Talking About Mental Health Concerns

Parent Initiated Conversations

If you’re concerned about the mental health of your teenager or young adult, but they haven’t said anything about having difficulties:   

  • Ask how things have been going for them lately. What’s been good? Is there anything that has been troubling for them?
  • Use everyday language to talk about the changes you’ve seen – not as “symptoms” or “mental health problems”. Example: “I’ve noticed that you haven’t really been going out much lately.”
  • The goal is to try and figure out what has led to the changes you’ve noticed.
  • Talk while doing an activity – this makes the conversation less intimate and easier to talk about personal troubles.
  • Treat them like an adult – they’re almost there!
  • Ask them what they would like to do or think they need. This is great opportunity to help them learn how to solve problems - an important life skill.
  • When it comes time to work on finding solutions, make problem solving a collaborative effort.
  • It never hurts to remind them how much you care about them and you’re there if they want to talk.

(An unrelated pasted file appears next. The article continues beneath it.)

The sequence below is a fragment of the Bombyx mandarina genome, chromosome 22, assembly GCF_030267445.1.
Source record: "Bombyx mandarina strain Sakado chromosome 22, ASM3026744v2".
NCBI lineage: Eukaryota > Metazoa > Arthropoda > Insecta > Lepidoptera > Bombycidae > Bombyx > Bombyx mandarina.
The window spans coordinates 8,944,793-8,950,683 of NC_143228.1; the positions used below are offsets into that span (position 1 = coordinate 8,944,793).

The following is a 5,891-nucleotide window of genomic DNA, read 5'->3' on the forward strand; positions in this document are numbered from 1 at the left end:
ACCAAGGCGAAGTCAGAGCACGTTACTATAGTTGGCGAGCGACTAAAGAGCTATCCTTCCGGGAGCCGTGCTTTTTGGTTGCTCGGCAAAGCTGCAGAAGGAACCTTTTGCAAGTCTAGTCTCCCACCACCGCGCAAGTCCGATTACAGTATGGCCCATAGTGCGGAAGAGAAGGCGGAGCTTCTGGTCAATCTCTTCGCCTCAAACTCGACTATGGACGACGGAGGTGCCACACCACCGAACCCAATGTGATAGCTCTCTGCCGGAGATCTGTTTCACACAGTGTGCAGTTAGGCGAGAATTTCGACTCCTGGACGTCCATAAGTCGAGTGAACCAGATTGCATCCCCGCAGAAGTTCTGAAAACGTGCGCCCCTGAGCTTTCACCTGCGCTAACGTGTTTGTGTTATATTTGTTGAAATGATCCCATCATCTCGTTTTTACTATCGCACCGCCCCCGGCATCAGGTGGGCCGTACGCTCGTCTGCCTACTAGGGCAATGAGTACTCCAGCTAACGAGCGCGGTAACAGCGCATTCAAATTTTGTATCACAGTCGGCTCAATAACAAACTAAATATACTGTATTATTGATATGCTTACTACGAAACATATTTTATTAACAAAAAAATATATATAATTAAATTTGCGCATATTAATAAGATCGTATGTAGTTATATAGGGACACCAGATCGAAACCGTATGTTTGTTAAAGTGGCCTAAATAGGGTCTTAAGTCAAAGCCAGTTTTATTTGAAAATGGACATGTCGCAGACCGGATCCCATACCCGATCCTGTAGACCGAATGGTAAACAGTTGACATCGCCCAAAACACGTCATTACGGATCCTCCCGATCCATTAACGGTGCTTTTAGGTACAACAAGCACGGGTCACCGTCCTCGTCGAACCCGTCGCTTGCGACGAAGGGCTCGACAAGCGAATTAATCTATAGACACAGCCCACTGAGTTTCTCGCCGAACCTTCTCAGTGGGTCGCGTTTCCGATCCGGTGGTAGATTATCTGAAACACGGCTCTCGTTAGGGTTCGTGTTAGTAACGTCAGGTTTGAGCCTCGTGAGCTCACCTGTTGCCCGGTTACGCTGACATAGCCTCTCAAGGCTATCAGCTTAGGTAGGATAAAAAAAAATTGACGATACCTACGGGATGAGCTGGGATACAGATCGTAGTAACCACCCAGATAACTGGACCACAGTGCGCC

• Help connect them with resources. Suggest that they visit


Youth Initiated Conversations

Research tells us that young people often will turn first to their friends and family about problems. Here are some additional suggestions for when your young person turns to you for help:

  • Don't panic (breathe deep, stay calm).
  • Just listen. Show that you are taking their concerns seriously. Dismissing their concerns, judgmental statements or giving superficial advice will likely shut down any further conversation.
  • Empathize with them. Let them know you understand what they are feeling. “It sounds like you’re feeling (the emotion) about/because (situation or event).”
  • Be curious ("Tell me more"). Don’t assume you know what your young person is going through.
  • Ask how you can best help. Your young person might just want some advice on what they should do or may want you to be very involved in helping them.
  • Acknowledge their ability to recognize their feelings and their courage in coming to you. (I'm really proud of you…”) This is also an opportunity to point out that all of us have problems from time to time.

For some additional tips on what to say and not say, check out:


If you need help finding services or would like to access support for yourself, contact:

Kelty Mental Health Centre


The F.O.R.C.E. Society


Information and help for psychosis


Information on collaborative and proactive solutions